Indonesia’s e-motorcycle manufacturers step on the gas

JAKARTA — Indonesia’s motorcycle market, one of the world’s largest, is going electric as superapps, a sovereign wealth fund and even a coal miner race to grab a slice of the new business.

Domestic manufacturers in Southeast Asia’s largest economy are capitalizing on the government’s broader push for electric vehicles, which includes a target of 13 million electric motorcycles on the roads by 2030 – a huge jump from around 12,000 last year in the country of more than 270 million people. For comparison: According to data from the market and consumer data provider Statista, there were over 110 million petrol motorcycles in Indonesia in 2020.

The government also plans to build 32,000 public charging stations by 2030 and has introduced incentives such as utility bills and tax rebates for electric vehicle owners. With fewer than 200 public charging stations at the end of last year, the necessary infrastructure is still a long way off, although companies seem unfazed, while rising battery prices have become a new challenge.

Miner Indika Energy is the latest Indonesian company to dive into the sector to diversify away from coal and announced the creation of electric motorcycle maker Ilectra Motor Group in April. And late last month, Indika announced a $15 million joint investment in Ilectra with Indonesian venture capital firm Alpha JWC Ventures and Hong Kong-based firm Horizons Ventures.

Earlier in January, Indika signed a tentative agreement with Taiwanese tech titan Foxconn and electric scooter maker Gogoro, and state-owned Indonesia Battery Corporation to explore “a broad spectrum of investment collaborations” in Indonesia’s EV ecosystem. The companies said this could include battery manufacturing and recycling, battery swapping stations and the production of electric motorcycles, cars and buses.

Also in May, Volta Indonesia Semesta said it aims to produce 60,000 electric motorcycles this year. Volta, a joint venture between Jakarta-listed digital service provider M Cash Integrasi and local last-mile delivery start-up SiCepat Ekspres, began commercial operations in November at its manufacturing facility in Semarang, Central Java province .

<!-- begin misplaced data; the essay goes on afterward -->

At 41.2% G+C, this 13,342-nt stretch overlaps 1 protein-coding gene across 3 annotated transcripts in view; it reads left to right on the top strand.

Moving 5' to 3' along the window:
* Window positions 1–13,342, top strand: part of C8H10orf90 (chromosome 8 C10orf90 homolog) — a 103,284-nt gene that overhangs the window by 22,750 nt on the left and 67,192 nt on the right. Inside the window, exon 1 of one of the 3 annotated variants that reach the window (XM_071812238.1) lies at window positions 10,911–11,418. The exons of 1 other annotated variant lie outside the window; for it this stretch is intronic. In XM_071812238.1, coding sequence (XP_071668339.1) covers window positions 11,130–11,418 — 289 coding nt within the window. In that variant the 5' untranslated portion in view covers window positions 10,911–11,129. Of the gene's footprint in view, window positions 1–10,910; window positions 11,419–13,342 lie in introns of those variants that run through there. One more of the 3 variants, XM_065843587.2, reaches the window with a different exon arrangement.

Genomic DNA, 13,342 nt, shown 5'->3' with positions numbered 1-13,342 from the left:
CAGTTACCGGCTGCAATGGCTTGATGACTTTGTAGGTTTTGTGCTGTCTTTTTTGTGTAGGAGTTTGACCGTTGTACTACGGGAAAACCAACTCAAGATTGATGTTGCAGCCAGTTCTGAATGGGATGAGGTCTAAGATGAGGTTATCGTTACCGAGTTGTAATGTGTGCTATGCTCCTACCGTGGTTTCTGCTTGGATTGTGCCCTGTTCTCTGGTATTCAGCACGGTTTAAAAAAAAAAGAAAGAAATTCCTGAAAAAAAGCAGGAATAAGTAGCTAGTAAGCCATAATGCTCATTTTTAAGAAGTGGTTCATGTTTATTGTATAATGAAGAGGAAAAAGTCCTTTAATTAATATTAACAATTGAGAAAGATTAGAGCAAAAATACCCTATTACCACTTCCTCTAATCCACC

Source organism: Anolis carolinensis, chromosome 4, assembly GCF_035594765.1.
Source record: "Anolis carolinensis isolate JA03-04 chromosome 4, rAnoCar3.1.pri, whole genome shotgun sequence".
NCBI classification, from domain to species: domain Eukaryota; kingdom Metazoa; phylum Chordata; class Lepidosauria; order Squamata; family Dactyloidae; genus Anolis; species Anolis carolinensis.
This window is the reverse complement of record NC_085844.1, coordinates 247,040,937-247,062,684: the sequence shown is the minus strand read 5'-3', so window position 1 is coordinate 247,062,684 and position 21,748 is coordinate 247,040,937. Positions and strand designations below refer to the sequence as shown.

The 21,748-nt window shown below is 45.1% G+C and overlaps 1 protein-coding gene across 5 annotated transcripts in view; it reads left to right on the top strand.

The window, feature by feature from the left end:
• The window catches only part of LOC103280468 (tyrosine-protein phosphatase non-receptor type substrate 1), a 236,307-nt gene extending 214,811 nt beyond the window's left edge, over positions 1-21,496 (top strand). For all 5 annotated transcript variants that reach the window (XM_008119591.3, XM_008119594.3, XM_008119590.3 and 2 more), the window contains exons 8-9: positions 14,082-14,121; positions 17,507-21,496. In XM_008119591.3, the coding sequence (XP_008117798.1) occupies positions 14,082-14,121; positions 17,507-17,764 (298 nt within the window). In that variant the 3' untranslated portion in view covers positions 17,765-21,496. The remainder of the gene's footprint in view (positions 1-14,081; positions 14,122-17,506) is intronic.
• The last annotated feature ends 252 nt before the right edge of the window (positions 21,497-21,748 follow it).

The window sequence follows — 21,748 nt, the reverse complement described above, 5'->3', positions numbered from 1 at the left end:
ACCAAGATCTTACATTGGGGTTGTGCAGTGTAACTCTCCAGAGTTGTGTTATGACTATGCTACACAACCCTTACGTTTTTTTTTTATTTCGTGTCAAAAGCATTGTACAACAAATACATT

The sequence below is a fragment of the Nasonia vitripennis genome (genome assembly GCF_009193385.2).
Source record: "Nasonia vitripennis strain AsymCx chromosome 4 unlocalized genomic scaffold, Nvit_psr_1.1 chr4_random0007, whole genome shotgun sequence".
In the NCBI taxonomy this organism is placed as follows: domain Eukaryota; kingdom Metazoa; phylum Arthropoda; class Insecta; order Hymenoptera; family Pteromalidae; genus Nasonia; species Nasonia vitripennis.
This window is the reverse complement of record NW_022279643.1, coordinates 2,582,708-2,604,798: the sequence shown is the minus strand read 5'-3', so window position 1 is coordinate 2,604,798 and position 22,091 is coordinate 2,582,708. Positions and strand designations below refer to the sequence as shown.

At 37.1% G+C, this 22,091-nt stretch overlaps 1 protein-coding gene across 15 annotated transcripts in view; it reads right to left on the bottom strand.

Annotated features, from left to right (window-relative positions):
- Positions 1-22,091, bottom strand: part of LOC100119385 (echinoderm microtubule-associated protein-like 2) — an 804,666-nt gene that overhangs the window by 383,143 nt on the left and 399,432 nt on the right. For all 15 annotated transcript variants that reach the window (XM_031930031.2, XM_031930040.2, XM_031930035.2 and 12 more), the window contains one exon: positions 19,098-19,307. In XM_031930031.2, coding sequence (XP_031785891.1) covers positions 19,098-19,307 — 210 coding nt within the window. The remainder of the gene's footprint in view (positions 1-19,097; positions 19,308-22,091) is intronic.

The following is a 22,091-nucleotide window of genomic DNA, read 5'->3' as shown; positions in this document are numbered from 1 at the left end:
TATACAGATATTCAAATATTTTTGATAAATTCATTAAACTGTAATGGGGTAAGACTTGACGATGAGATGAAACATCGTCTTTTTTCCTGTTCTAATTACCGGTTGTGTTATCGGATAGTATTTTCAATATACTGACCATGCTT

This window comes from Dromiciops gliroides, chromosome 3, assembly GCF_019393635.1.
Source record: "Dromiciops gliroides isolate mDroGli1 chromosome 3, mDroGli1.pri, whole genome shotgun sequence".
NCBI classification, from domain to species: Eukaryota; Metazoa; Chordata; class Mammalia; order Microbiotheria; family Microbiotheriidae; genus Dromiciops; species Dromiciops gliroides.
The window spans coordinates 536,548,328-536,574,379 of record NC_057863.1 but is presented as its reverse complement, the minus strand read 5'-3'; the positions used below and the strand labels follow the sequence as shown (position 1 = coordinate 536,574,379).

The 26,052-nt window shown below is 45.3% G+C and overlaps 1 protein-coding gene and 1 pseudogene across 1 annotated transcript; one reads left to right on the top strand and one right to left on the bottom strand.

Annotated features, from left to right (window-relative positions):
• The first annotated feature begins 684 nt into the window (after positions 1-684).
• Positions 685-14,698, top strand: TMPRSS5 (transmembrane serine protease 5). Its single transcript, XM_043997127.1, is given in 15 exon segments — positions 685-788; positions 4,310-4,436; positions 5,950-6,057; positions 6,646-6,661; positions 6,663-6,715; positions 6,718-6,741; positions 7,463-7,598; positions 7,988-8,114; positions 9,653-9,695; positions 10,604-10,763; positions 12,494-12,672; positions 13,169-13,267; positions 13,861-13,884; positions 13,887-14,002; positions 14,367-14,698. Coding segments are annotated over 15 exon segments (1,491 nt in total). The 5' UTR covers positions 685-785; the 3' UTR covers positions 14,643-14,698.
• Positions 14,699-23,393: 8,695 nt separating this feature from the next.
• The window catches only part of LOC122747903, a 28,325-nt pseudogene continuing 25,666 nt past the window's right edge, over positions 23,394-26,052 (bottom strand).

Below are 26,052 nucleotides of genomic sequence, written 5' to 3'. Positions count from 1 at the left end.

The goal far exceeds Volta’s total sales of just 506 e-motorcycles last year. The company has received an order for at least 10,000 bikes from SiCepat, which counts Singaporean sovereign wealth fund GIC among its investors, according to a report by DealStreetAsia in March.

To counteract the lack of public charging stations, SiCepat and M Cash are working together to set up a network of battery swapping stations – including at SiCepat drop-off points. Irwan Supriatna, a national sales manager at Volta, told Nikkei Asia in April that the goal is to have 500 battery swapping stations operational on the islands of Java and Bali by the end of this year — four times the current number in Greater Jakarta.

A few other local electric motorcycle manufacturers have made similar announcements over the past year, and most of them are taking matters into their own hands when it comes to charging, working with others to develop battery swapping facilities. While it can take hours to charge, it only takes a few minutes to replace dead batteries with new ones.

State-owned Wika Industri Manufaktur, which makes Gesits e-bikes, is partnering with Indonesian ride-hailing unicorn Gojek and state-owned oil giant Pertamina, along with Taiwan’s Gogoro.

Gojek last year founded Electrum, a joint venture with local energy company TBS Energi Utama, to expand Indonesia’s EV ecosystem. The ride-hailer has committed to electrifying 100% of its driver fleet by 2030 as part of its net-zero emissions drive. Gojek is currently running a pilot program where customers in Jakarta can order a ride on an electric motorcycle through Gojek’s smartphone app.

President Joko Widodo attends the launch of a collaboration between companies to develop an e-motorcycle ecosystem in February. (Photo courtesy of the Indonesian Presidential Office)